Posted: February 21, 2014, 10:25 a.m.,
by Maggie Jones.
In order to pursue a goal, there must be a purpose in mind. Whether it’s for the common good and well-being of humankind or for purely personal development, every goal has a purpose.
It takes more than just one individual to create an impact and achieve success. Efforts must merge together to form a unit with one goal, one purpose.
Partnerships for advancement are common in a world where knowledge and skills help shape success. Arts integration is a prime example of how two fields, arts and education, benefit from forming a partnership.
Knowing that the children of today will quickly become the leaders of tomorrow, many coordinators of education programs have taken the initiative to incorporate the arts into course material.
Sheila Kerrigan, from the Southeast Center for Arts Integration located in North Carolina, explained how this small organization impacts students through incorporating art techniques that meet school standards.
“The arts are engaging and stimulate much more of the brain than simply listening to someone tell you what to do, then trying to do it,” Kerrigan said.
One way to learn through art forms is to have students act out a figure from history through movements and dialogue. This type of art integrated lesson helps students learn by researching and writing their historic figure biographies and presenting to their classmates.
“Getting the experience in their body through acting out an assigned character helps to cement the memory and make it easier to understand,” Kerrigan said.
Educators can chose to take courses in arts education at the center to gain more insight in ways to incorporate the arts in their curriculum.
“A teaching artist,” Kerrigan explained, “is someone who is working as an artist and also teaching school.”
These artists have seen a lasting impression of their initiatives in
students’ ability to learn and remember course material. The passion in the center to advance student knowledge through artistic approaches is revolutionary.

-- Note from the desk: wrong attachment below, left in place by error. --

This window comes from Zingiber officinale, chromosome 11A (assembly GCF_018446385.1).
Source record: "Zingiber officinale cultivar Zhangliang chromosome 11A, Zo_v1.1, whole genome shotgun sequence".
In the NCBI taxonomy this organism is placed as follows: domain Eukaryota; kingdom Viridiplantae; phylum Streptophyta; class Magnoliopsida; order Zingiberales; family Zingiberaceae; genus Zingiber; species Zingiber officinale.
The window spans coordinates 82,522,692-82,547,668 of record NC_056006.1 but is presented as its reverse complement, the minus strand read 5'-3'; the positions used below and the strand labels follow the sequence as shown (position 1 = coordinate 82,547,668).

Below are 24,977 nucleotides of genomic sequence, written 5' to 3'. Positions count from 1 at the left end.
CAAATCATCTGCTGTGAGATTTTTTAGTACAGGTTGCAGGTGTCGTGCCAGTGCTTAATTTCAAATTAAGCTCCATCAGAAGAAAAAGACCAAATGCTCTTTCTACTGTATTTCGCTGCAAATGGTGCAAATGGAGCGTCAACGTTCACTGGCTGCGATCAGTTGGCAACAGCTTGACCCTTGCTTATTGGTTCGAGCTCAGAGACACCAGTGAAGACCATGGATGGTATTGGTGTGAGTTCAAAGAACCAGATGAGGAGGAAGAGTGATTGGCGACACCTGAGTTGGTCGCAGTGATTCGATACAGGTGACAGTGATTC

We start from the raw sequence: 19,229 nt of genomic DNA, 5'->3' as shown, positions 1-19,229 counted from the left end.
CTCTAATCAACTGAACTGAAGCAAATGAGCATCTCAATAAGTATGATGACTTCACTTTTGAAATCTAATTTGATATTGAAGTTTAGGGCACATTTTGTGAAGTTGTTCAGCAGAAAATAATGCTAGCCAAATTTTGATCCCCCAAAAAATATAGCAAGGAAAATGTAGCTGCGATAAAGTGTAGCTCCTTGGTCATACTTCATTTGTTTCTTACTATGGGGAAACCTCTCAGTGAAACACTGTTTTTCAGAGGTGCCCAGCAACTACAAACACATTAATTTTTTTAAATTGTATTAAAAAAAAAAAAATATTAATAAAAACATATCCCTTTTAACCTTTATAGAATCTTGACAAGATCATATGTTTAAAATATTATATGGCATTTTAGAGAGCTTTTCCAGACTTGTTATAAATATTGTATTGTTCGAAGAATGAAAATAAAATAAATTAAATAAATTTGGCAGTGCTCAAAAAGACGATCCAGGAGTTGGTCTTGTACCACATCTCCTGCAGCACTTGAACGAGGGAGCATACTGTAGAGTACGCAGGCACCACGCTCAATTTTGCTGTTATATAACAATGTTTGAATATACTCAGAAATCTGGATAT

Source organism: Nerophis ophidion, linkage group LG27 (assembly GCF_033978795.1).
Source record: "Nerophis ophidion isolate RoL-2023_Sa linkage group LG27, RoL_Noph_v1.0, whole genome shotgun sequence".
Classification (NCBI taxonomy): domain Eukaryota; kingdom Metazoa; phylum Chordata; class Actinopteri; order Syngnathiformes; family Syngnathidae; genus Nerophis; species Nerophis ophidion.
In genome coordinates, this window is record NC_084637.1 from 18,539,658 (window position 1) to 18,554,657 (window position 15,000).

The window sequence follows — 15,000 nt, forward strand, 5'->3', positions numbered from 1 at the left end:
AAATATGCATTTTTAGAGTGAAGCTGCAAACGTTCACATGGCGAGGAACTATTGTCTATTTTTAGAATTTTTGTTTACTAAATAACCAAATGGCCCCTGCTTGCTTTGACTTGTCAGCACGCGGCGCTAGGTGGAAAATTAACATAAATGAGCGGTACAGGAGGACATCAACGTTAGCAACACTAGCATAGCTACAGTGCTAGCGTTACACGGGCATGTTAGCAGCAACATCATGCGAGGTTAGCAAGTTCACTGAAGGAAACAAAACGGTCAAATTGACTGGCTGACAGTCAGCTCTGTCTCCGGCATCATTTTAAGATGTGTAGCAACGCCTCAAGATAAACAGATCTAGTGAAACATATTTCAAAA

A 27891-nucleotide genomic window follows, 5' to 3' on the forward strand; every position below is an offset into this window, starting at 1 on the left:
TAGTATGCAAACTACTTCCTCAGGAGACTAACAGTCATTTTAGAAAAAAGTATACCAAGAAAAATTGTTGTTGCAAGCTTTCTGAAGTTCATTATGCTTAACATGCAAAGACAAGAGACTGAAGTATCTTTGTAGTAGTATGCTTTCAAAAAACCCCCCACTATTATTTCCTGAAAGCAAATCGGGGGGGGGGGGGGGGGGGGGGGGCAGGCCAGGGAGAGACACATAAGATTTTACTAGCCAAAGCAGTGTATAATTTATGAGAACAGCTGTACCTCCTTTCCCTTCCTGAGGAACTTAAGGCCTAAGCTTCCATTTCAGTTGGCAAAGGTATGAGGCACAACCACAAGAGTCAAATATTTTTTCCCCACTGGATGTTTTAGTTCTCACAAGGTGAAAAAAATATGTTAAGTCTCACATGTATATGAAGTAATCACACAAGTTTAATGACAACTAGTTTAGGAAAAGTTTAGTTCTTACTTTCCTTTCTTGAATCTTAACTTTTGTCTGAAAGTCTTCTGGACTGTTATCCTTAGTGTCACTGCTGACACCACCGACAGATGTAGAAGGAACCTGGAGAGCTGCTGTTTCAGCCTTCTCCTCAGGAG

The center is also one of many partners with the Arts Education Partnership organization. According to the AEP website it is considered “the nation’s ‘hub’ for individuals and organizations committed to making high-quality arts education accessible to all U.S. students.” It was established in 1955, around the time the arts were recognized as a core subject.
“The Arts Education Partnerships’ goal was to bring together the field of arts and education leaders to advance arts and help inform policies that support strong arts learning in schools across the country,” Laura Johnson, senior associate of communications and partnerships, said.
Organizations that form partnerships with AEP are generally national in scope and impact, and they agree to support AEP’s mission and goals. These partners are selectively chosen, share the idea that children and youth are a national priority and believe that the arts are an essential part of a complete and competitive education for America’s students.
The AEP has an important connection with the Council of Chief State School Officers as well. The CCSSO, its parent organization, provides insights into mandates and policies at a state level in its work with state-level education leaders. This relationship helps AEP set priorities for continued impact.
“This connection allows AEP to have our finger on the education pulse of what’s happening on the state level,” Johnson said.
A newer focus within the AEP community is a deeper cultivation of media organizations. Johnson has played an integral part in securing media partners to support the organization’s annual National Forums. Forming a strong relationship with media is important in elevating the national and local conversation about the role and contribution of the arts in preparing students for college, careers and citizenship.
“It is something we can continue to work toward,” Johnson said. “We must come up with ways to fine-tune who we are talking to and what the message is we are trying to convey.”
AEP is undergoing a strategic planning process with about 80 percent completed so far. There will be an implementation of new goals that will focus on three key areas driving state level priorities: higher expectations for learning, preparation and support of the educator workforce and transformations in the teaching and learning environment.
“Our research shows the arts support the skills that are demanded in a 21st century workforce, not only learning in the arts but through the arts,” Johnson said. “Arts instruction and arts-integrated instruction really do engage students and increase learning and achievement.”
Arts integration shows how collaborating efforts and building relationships can enhance the skills and knowledge of future generations.
These programs involve forming partnerships not only with each other but also the teachers, schools and students. The relationships formed between these organizations have fostered a long-lasting impact on students’ learning. It is inspiring to see connections like these created for the purpose of advancing education.